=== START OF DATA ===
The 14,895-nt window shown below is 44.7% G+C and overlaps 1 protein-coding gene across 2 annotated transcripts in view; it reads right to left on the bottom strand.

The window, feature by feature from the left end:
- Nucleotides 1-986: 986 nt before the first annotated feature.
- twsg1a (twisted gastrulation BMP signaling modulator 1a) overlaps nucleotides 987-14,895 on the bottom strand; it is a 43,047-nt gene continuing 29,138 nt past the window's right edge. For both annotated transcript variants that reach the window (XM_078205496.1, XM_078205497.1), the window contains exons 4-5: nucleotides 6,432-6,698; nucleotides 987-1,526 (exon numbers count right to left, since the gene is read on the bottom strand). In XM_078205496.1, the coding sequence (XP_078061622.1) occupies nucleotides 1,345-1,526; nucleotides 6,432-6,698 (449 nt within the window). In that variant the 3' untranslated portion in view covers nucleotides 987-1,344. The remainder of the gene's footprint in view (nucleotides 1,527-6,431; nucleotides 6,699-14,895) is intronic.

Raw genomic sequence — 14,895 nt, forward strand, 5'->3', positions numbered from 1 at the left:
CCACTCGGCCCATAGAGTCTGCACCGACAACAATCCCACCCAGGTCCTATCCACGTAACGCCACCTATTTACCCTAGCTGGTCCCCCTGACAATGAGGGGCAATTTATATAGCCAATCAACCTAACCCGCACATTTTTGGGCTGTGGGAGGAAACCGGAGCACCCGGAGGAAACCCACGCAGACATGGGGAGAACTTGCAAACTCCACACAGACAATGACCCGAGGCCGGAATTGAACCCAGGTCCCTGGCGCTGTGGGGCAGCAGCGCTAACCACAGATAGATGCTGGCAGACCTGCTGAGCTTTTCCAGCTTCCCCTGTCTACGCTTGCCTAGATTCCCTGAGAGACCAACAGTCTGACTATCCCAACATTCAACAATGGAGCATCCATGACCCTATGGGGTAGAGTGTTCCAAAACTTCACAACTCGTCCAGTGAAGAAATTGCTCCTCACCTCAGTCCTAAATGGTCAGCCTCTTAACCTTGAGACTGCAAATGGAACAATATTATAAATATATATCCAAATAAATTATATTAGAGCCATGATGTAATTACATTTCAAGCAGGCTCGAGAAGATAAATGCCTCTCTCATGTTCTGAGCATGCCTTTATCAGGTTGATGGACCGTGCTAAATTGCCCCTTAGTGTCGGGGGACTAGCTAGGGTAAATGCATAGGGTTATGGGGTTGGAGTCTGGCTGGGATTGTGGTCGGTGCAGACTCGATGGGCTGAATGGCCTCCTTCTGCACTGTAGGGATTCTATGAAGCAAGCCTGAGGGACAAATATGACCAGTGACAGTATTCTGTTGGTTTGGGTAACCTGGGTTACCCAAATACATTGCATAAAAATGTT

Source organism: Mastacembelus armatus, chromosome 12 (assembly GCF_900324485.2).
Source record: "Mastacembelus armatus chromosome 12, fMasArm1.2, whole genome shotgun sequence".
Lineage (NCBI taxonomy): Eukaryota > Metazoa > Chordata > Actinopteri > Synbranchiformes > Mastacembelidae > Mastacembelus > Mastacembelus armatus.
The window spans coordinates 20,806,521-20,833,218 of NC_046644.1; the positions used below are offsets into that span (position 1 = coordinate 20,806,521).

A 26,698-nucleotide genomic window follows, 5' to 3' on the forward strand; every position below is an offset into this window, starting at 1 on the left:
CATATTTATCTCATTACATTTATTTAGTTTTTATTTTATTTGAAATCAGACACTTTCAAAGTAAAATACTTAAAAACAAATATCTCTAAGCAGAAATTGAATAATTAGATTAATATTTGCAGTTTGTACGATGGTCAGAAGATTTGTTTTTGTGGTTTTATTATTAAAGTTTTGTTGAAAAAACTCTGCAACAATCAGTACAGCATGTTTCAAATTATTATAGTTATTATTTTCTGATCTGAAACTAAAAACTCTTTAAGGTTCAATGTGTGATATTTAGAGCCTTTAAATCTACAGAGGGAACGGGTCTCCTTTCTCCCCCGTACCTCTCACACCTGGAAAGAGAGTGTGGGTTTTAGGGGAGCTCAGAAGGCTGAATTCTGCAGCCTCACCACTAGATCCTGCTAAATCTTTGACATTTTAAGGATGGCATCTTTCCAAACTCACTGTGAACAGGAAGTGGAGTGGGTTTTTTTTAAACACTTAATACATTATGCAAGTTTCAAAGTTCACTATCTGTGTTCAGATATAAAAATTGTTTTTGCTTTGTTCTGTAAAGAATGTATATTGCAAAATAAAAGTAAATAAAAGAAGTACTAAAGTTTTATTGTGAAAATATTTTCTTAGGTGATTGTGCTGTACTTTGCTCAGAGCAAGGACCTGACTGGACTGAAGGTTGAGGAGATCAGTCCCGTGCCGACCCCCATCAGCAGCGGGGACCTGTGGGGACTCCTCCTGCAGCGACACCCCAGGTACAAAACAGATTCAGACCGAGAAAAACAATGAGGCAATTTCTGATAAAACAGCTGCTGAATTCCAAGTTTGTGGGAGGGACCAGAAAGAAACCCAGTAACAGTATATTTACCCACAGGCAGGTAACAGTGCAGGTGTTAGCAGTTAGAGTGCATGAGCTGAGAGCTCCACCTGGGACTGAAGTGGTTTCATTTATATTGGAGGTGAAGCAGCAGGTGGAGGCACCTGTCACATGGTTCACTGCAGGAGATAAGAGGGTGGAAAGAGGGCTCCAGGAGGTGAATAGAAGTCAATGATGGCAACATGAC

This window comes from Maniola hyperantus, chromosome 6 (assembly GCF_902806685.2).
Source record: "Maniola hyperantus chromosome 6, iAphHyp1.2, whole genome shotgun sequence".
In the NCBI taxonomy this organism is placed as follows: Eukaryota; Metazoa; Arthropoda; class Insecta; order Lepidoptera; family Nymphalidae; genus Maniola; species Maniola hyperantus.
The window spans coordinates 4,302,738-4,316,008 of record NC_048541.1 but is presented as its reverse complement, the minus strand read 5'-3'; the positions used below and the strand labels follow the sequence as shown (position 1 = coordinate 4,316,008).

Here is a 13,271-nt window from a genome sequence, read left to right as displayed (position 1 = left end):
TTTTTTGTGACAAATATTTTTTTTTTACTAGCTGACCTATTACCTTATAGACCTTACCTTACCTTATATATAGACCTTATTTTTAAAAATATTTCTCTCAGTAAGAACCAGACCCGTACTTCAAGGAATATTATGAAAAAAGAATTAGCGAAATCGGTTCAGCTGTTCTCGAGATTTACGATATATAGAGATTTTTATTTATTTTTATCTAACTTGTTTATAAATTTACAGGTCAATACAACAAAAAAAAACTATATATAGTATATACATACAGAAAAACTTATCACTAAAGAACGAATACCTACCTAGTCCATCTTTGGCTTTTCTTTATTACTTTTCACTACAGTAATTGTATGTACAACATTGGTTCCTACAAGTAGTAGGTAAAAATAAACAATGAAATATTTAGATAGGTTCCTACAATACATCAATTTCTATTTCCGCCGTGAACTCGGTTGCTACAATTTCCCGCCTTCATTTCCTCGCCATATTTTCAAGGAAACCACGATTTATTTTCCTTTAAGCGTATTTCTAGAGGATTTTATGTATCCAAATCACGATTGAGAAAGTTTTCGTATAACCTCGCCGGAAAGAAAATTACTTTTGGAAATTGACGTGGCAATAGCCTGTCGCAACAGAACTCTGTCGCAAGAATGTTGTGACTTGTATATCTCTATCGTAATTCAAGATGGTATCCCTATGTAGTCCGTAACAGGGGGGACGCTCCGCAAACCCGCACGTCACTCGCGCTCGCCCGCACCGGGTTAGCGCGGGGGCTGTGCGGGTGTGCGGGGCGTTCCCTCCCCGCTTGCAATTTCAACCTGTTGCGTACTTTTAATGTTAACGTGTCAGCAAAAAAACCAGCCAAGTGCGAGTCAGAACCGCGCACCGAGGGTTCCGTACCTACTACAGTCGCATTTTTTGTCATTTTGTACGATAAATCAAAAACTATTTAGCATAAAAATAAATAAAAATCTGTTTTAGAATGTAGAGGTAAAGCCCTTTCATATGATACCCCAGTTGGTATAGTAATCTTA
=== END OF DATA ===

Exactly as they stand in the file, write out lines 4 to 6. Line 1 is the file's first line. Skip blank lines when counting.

- twsg1a (twisted gastrulation BMP signaling modulator 1a) overlaps nucleotides 987-14,895 on the bottom strand; it is a 43,047-nt gene continuing 29,138 nt past the window's right edge. For both annotated transcript variants that reach the window (XM_078205496.1, XM_078205497.1), the window contains exons 4-5: nucleotides 6,432-6,698; nucleotides 987-1,526 (exon numbers count right to left, since the gene is read on the bottom strand). In XM_078205496.1, the coding sequence (XP_078061622.1) occupies nucleotides 1,345-1,526; nucleotides 6,432-6,698 (449 nt within the window). In that variant the 3' untranslated portion in view covers nucleotides 987-1,344. The remainder of the gene's footprint in view (nucleotides 1,527-6,431; nucleotides 6,699-14,895) is intronic.

Raw genomic sequence — 14,895 nt, forward strand, 5'->3', positions numbered from 1 at the left:
CCACTCGGCCCATAGAGTCTGCACCGACAACAATCCCACCCAGGTCCTATCCACGTAACGCCACCTATTTACCCTAGCTGGTCCCCCTGACAATGAGGGGCAATTTATATAGCCAATCAACCTAACCCGCACATTTTTGGGCTGTGGGAGGAAACCGGAGCACCCGGAGGAAACCCACGCAGACATGGGGAGAACTTGCAAACTCCACACAGACAATGACCCGAGGCCGGAATTGAACCCAGGTCCCTGGCGCTGTGGGGCAGCAGCGCTAACCACAGATAGATGCTGGCAGACCTGCTGAGCTTTTCCAGCTTCCCCTGTCTACGCTTGCCTAGATTCCCTGAGAGACCAACAGTCTGACTATCCCAACATTCAACAATGGAGCATCCATGACCCTATGGGGTAGAGTGTTCCAAAACTTCACAACTCGTCCAGTGAAGAAATTGCTCCTCACCTCAGTCCTAAATGGTCAGCCTCTTAACCTTGAGACTGCAAATGGAACAATATTATAAATATATATCCAAATAAATTATATTAGAGCCATGATGTAATTACATTTCAAGCAGGCTCGAGAAGATAAATGCCTCTCTCATGTTCTGAGCATGCCTTTATCAGGTTGATGGACCGTGCTAAATTGCCCCTTAGTGTCGGGGGACTAGCTAGGGTAAATGCATAGGGTTATGGGGTTGGAGTCTGGCTGGGATTGTGGTCGGTGCAGACTCGATGGGCTGAATGGCCTCCTTCTGCACTGTAGGGATTCTATGAAGCAAGCCTGAGGGACAAATATGACCAGTGACAGTATTCTGTTGGTTTGGGTAACCTGGGTTACCCAAATACATTGCATAAAAATGTT